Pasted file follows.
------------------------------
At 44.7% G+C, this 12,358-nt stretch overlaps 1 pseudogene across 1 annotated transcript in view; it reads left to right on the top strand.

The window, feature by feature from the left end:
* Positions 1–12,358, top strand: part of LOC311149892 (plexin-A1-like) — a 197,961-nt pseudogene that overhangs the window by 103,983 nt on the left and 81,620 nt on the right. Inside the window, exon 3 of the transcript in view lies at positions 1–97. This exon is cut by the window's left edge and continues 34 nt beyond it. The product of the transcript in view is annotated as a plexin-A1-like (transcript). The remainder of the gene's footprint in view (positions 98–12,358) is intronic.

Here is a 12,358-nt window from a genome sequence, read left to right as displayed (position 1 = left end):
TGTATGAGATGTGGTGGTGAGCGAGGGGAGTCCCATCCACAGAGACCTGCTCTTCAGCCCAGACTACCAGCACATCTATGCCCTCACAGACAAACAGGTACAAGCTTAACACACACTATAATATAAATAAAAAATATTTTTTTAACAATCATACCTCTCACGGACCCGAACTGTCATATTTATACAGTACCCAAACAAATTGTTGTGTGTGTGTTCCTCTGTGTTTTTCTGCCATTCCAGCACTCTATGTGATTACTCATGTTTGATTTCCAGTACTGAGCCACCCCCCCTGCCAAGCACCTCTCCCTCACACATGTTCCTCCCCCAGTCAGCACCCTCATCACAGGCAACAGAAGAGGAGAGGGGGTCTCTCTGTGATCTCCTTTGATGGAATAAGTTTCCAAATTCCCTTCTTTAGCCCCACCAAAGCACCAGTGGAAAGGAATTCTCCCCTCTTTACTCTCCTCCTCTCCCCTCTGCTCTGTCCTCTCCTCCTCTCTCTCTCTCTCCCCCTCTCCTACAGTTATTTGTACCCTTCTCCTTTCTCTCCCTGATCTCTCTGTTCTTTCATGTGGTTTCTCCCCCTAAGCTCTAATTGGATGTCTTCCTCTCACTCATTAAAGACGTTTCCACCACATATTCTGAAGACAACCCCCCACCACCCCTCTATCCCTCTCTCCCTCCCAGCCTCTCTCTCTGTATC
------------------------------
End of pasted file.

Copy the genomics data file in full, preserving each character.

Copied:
At 44.7% G+C, this 12,358-nt stretch overlaps 1 pseudogene across 1 annotated transcript in view; it reads left to right on the top strand.

The window, feature by feature from the left end:
* Positions 1–12,358, top strand: part of LOC311149892 (plexin-A1-like) — a 197,961-nt pseudogene that overhangs the window by 103,983 nt on the left and 81,620 nt on the right. Inside the window, exon 3 of the transcript in view lies at positions 1–97. This exon is cut by the window's left edge and continues 34 nt beyond it. The product of the transcript in view is annotated as a plexin-A1-like (transcript). The remainder of the gene's footprint in view (positions 98–12,358) is intronic.

Here is a 12,358-nt window from a genome sequence, read left to right as displayed (position 1 = left end):
TGTATGAGATGTGGTGGTGAGCGAGGGGAGTCCCATCCACAGAGACCTGCTCTTCAGCCCAGACTACCAGCACATCTATGCCCTCACAGACAAACAGGTACAAGCTTAACACACACTATAATATAAATAAAAAATATTTTTTTAACAATCATACCTCTCACGGACCCGAACTGTCATATTTATACAGTACCCAAACAAATTGTTGTGTGTGTGTTCCTCTGTGTTTTTCTGCCATTCCAGCACTCTATGTGATTACTCATGTTTGATTTCCAGTACTGAGCCACCCCCCCTGCCAAGCACCTCTCCCTCACACATGTTCCTCCCCCAGTCAGCACCCTCATCACAGGCAACAGAAGAGGAGAGGGGGTCTCTCTGTGATCTCCTTTGATGGAATAAGTTTCCAAATTCCCTTCTTTAGCCCCACCAAAGCACCAGTGGAAAGGAATTCTCCCCTCTTTACTCTCCTCCTCTCCCCTCTGCTCTGTCCTCTCCTCCTCTCTCTCTCTCTCCCCCTCTCCTACAGTTATTTGTACCCTTCTCCTTTCTCTCCCTGATCTCTCTGTTCTTTCATGTGGTTTCTCCCCCTAAGCTCTAATTGGATGTCTTCCTCTCACTCATTAAAGACGTTTCCACCACATATTCTGAAGACAACCCCCCACCACCCCTCTATCCCTCTCTCCCTCCCAGCCTCTCTCTCTGTATC